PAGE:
Kernel-based Virtual Machine (KVM) is a popular virtualization solution supported by modern Linux kernels. It takes advantage of the CPU support for virtualization (Intel VT and AMD-V). You can run unmodified operating systems such as Linux, FreeBSD, and Microsoft Windows using KVM. For more information, see the compatibility list.
For our Ubuntu 16.04 host, we have installed the following packages via apt (see https://help.ubuntu.com/lts/serverguide/libvirt.html):
For a CentOS 7 host, install the following packages via yum:
For other Linux distributions, refer to their respective manuals.
You can create virtual machines using the command line as long as you have installed the proper packages. For example, the following creates a CentOS 7 guest with 2 virtual CPUs and 4GiB of RAM:
virt-install -n centos-test \ --ram 4096 \ --vcpus 2 \ --metadata description='CentOS – test',title='CentOS - test' \ --cdrom /usr/local/src/dists/CentOS/7/CentOS-7-x86_64-Everything-1511.iso \ --os-variant centos7.0 \ --disk path=/var/lib/libvirt/images/centos-test-storage0.qcow2,size=40,format=qcow2 \ --network bridge=br0,model=virtio \ --graphics spice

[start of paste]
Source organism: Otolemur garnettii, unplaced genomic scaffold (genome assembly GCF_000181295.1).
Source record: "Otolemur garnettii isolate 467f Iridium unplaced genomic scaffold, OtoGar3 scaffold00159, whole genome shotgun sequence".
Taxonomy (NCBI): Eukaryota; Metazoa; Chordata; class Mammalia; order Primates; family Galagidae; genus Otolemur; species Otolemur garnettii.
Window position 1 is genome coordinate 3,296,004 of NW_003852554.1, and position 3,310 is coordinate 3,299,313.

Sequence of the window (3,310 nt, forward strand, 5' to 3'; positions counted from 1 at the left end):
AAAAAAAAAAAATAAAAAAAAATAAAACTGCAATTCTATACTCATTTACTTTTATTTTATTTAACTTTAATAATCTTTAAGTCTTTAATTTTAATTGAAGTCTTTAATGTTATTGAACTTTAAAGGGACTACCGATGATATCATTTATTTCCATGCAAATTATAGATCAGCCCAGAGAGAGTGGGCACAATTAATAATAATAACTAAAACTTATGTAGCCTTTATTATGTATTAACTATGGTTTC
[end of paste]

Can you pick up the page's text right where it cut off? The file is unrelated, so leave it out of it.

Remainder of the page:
If you want to have a processor topology of 2 sockets and 2 cores each, you can specify that as:
.... --vcpus sockets=2,cores=2 ....
The --cdrom parameter points to the installation disc image and the --disk parameter points to the final installed OS image. In this example, we also specify the use of a bridge (the network device br0 in this case) to make it appear on the local host’s network as a regular host. The parameter --graphics specifies Spice as the means of connecting to the VM console.
Naturally, you can also use a GUI (virt-manager) to create the VM, but the command line is more fun, isn’t it? 😉 The man page for virt-install has the requisite information on how to use it. More examples are also available in the man page.